Since Bitcoin was launched by Satoshi Nakamoto, new and upgraded protocols have been released to continue improving blockchain technology. Today, there is a growing industry of applications and systems running on blockchain, from games, online markets, financial services and everything in between.
These so-called blockchain programs are called decentralised applications, otherwise known as dApps. How did they establish a new industry within the blockchain that would forever change the crypto ecosystem? Find out more about it here at Casino Days India!
What are decentralised apps (dApps)?
Decentralised applications (dApps) are digital programs that run on peer-to-peer networks and blockchains instead of using a single server.
Since they are decentralised, no central authorities or third parties have the jurisdiction to completely control a platform. With this, it significantly reduces the possibility of a network attack or extended downtime, allowing users to access a platform anytime they want.
Moreover, dApps are known to be community-driven. Meaning, participants within the blockchain network have better control over their personal data and avoid the scrutiny of outside parties.
For example, you can develop a decentralised app similar to Instagram. Once it runs on a blockchain network, every participant can create and publish posts whichever way they like. Not even the creators and developers have the power to edit or remove the post.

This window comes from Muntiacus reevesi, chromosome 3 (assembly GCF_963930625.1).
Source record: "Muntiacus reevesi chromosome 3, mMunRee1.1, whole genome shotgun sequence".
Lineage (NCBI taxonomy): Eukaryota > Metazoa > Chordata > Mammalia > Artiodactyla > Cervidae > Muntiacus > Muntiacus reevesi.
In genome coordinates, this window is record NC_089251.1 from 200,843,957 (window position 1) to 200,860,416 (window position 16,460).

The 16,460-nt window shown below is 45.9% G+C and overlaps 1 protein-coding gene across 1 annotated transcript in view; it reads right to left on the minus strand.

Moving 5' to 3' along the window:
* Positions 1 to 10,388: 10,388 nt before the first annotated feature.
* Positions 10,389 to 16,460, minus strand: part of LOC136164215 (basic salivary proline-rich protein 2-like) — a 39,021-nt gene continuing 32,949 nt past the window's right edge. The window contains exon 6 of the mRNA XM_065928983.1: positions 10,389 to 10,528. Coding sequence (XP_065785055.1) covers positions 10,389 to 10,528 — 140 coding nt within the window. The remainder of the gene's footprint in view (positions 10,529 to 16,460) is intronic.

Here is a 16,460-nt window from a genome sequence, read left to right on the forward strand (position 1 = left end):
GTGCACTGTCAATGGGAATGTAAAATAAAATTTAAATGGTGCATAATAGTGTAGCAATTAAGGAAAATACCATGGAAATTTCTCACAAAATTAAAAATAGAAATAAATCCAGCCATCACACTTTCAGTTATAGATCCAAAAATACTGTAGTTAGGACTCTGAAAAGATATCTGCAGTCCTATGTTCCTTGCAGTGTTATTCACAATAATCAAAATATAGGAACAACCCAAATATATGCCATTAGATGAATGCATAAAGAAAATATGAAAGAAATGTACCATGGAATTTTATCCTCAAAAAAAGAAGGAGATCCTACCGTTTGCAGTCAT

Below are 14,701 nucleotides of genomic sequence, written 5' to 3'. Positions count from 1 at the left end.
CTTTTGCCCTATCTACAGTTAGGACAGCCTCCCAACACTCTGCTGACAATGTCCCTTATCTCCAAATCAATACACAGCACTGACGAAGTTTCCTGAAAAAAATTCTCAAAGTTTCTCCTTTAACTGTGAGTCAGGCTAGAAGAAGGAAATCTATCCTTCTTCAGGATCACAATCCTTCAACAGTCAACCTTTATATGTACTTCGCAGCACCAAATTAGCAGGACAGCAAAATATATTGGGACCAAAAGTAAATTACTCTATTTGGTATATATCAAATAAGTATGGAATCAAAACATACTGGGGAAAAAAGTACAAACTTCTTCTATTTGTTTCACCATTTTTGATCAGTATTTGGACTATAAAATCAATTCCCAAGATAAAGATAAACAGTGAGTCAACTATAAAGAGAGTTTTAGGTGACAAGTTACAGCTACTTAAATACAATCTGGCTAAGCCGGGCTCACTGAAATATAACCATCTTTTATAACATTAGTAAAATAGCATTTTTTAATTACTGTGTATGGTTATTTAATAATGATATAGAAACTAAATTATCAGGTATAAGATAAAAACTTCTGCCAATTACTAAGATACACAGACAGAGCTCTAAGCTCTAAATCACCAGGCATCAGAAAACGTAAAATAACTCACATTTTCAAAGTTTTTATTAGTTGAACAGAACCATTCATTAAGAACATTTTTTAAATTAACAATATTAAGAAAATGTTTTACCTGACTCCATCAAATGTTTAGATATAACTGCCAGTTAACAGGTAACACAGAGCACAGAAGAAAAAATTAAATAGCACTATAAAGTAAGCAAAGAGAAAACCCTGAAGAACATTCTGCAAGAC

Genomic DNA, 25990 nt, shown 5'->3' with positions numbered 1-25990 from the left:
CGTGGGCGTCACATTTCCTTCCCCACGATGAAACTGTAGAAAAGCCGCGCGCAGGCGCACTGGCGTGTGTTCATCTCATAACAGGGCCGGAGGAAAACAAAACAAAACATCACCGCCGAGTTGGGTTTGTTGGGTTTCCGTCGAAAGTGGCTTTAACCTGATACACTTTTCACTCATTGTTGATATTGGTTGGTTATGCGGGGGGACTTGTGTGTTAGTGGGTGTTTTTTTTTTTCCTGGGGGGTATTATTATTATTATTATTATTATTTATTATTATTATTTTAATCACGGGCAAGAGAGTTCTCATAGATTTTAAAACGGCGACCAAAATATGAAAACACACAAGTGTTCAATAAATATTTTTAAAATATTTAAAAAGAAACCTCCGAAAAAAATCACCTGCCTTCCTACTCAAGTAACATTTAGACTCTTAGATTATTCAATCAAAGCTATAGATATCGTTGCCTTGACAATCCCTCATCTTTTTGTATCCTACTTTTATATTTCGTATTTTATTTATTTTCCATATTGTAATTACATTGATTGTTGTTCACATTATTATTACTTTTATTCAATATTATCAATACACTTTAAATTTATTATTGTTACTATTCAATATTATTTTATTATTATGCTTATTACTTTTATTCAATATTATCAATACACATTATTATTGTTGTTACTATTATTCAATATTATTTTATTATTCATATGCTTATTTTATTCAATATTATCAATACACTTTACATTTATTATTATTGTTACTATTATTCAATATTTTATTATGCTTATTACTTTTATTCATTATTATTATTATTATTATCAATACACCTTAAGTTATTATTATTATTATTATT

In 2014, when a report published the definition and criteria for dApps, it gave the following characteristics:
- A dApp must be open-sourced. Meaning to say, no entity should own the majority of tokens and coins in the network. If there is a change in the protocol, users must be able to vote on the proposed alterations.
- A dApp should follow a consensus method to generate tokens, such as proof-of-stake (PoS) or proof-of-work (PoW).
- The assets within a dApp should be rewarded to its contributors like miners and stakers.
- The data must only be stored on a decentralised blockchain to avoid network attacks and breaches.
How do they work?